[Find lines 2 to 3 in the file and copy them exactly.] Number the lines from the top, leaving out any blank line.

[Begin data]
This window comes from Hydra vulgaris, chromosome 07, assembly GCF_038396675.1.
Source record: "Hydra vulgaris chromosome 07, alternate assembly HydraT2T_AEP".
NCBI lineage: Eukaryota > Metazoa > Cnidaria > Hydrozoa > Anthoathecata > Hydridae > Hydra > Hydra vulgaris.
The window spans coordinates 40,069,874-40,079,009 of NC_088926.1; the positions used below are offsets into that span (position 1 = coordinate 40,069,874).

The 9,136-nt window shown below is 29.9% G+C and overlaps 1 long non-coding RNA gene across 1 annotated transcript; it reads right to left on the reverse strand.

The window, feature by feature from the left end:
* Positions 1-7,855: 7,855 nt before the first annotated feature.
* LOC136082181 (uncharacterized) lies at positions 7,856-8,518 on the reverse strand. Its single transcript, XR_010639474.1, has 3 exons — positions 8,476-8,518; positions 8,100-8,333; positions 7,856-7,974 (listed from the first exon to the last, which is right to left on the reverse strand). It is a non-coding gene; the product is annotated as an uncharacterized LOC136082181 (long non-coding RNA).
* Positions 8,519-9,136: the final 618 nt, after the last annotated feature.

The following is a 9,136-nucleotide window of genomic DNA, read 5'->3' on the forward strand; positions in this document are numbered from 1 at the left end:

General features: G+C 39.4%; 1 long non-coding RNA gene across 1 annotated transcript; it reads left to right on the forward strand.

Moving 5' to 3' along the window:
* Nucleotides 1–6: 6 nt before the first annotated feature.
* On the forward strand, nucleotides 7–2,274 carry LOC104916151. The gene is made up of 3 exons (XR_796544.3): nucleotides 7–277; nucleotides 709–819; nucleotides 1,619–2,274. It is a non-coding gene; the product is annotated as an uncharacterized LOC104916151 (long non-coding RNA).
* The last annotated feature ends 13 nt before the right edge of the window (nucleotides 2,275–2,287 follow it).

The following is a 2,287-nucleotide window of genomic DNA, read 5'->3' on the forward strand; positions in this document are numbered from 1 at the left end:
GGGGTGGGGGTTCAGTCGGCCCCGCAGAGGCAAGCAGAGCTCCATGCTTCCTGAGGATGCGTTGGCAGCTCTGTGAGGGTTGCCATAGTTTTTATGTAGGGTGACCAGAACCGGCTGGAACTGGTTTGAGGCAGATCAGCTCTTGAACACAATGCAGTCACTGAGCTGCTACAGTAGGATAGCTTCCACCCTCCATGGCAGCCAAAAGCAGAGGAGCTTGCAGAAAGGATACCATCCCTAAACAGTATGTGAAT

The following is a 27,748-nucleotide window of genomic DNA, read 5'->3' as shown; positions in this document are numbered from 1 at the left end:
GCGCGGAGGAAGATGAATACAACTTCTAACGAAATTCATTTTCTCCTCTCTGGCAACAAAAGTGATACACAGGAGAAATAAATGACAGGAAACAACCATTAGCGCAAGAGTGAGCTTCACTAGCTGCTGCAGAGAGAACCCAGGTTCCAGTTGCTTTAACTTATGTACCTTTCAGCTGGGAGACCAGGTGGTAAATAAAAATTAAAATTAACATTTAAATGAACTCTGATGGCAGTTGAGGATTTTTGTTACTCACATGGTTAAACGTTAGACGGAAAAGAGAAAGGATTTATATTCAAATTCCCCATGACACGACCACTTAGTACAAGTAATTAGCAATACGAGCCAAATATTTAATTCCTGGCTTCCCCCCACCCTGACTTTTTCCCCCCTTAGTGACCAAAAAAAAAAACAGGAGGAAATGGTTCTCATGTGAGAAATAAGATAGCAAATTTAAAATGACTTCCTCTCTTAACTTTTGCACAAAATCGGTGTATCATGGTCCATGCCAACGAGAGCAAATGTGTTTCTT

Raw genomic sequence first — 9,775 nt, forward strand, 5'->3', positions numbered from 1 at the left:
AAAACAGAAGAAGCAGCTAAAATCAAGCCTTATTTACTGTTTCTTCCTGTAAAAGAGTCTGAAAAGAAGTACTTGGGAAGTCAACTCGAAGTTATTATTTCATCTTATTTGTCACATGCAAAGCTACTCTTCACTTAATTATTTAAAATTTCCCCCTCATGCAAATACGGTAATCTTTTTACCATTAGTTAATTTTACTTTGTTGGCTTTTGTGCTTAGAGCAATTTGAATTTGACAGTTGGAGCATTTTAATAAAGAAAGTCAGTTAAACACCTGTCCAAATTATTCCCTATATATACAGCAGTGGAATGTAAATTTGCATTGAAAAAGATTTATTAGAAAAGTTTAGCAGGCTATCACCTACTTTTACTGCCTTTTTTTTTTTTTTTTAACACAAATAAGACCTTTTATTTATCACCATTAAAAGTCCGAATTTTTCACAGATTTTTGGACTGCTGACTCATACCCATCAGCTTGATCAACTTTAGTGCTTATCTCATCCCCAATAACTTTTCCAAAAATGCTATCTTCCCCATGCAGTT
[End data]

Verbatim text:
Source record: "Hydra vulgaris chromosome 07, alternate assembly HydraT2T_AEP".
NCBI lineage: Eukaryota > Metazoa > Cnidaria > Hydrozoa > Anthoathecata > Hydridae > Hydra > Hydra vulgaris.